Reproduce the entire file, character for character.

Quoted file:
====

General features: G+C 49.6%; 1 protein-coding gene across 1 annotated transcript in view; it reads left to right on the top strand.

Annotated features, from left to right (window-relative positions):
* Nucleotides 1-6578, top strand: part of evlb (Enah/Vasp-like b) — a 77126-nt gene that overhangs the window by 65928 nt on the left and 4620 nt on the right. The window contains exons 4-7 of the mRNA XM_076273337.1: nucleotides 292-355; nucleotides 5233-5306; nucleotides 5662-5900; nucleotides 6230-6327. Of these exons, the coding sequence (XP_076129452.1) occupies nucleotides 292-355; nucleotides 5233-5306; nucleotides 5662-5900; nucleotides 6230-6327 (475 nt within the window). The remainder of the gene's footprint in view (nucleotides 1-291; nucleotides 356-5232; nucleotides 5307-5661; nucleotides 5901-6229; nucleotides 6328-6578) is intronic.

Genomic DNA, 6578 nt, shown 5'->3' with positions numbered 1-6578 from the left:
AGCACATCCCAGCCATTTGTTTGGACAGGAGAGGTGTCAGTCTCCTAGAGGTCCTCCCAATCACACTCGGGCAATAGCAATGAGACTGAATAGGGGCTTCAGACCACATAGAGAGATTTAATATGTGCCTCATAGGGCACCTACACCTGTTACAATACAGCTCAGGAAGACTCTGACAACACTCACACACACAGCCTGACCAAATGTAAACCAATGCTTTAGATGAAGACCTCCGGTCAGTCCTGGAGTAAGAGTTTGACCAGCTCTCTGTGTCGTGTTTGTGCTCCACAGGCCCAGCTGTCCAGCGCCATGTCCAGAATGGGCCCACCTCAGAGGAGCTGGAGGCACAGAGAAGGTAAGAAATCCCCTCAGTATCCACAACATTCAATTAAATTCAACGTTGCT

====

General features: G+C 49.6%; 1 protein-coding gene across 1 annotated transcript in view; it reads left to right on the top strand.

Annotated features, from left to right (window-relative positions):
* Nucleotides 1-6578, top strand: part of evlb (Enah/Vasp-like b) — a 77126-nt gene that overhangs the window by 65928 nt on the left and 4620 nt on the right. The window contains exons 4-7 of the mRNA XM_076273337.1: nucleotides 292-355; nucleotides 5233-5306; nucleotides 5662-5900; nucleotides 6230-6327. Of these exons, the coding sequence (XP_076129452.1) occupies nucleotides 292-355; nucleotides 5233-5306; nucleotides 5662-5900; nucleotides 6230-6327 (475 nt within the window). The remainder of the gene's footprint in view (nucleotides 1-291; nucleotides 356-5232; nucleotides 5307-5661; nucleotides 5901-6229; nucleotides 6328-6578) is intronic.

Genomic DNA, 6578 nt, shown 5'->3' with positions numbered 1-6578 from the left:
AGCACATCCCAGCCATTTGTTTGGACAGGAGAGGTGTCAGTCTCCTAGAGGTCCTCCCAATCACACTCGGGCAATAGCAATGAGACTGAATAGGGGCTTCAGACCACATAGAGAGATTTAATATGTGCCTCATAGGGCACCTACACCTGTTACAATACAGCTCAGGAAGACTCTGACAACACTCACACACACAGCCTGACCAAATGTAAACCAATGCTTTAGATGAAGACCTCCGGTCAGTCCTGGAGTAAGAGTTTGACCAGCTCTCTGTGTCGTGTTTGTGCTCCACAGGCCCAGCTGTCCAGCGCCATGTCCAGAATGGGCCCACCTCAGAGGAGCTGGAGGCACAGAGAAGGTAAGAAATCCCCTCAGTATCCACAACATTCAATTAAATTCAACGTTGCT